A previously unrecognized Jewish town in southern Israel was retroactively declared legal on Monday, according to a statement released by the Interior Ministry.
The controversial community known as Sheizaf was declared illegal on Sunday by the Beersheba District Court, only to have its status re-affirmed today in an abrupt move by Interior Minister Gideon Sa’ar.
“Today’s decision will contribute to increased [Jewish] settlement in the Negev and will help strengthen the demographic makeup of the region,” Sa’ar said.
The appeal to the district court was made on zoning and environmental grounds, as the town was built on land designated for a “student village.” In a statement released by the court Sunday, Judge Sarah Dovrat said that all communities in the Negev Desert must operate according to the law.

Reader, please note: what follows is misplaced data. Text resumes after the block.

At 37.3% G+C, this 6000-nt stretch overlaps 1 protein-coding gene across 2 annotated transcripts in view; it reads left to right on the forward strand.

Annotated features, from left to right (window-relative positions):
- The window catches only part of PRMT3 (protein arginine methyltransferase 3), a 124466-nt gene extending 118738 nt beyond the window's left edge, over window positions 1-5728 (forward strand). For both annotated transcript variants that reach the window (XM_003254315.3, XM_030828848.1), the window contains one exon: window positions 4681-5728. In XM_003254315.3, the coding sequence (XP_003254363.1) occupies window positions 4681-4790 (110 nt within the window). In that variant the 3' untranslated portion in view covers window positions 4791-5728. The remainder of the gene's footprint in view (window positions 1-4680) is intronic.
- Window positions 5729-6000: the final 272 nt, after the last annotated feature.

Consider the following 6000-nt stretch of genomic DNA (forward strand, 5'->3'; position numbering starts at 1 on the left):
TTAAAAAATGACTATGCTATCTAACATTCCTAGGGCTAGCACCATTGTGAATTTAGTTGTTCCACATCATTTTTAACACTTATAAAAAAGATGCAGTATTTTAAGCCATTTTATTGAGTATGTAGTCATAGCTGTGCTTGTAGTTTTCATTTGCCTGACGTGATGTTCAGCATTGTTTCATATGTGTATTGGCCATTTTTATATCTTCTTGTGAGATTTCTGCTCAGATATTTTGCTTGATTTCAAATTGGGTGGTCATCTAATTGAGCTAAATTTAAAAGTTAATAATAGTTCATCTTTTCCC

“Despite the importance of [developing of the Negev], there is no excuse to cut corners,” she said.
Sheizaf is set to become a mixed religious-secular community with 250 housing units, according to plans released by the Ramat Hanegev regional council. It is set to join an additional two localities that are currently in planning stages.
Saar was motivated to torpedo the court’s decision to dismantle the town in part because expanding an existing settlement costs less than building a new one, according to the Hebrew daily Yedioth Ahronoth. Sa’ar was set to formally resign from his post on Tuesday, citing personal issues, following an earlier announcement in September.
“I’m glad that my final decision as interior minister has helped contribute to the development of the Negev,” he said.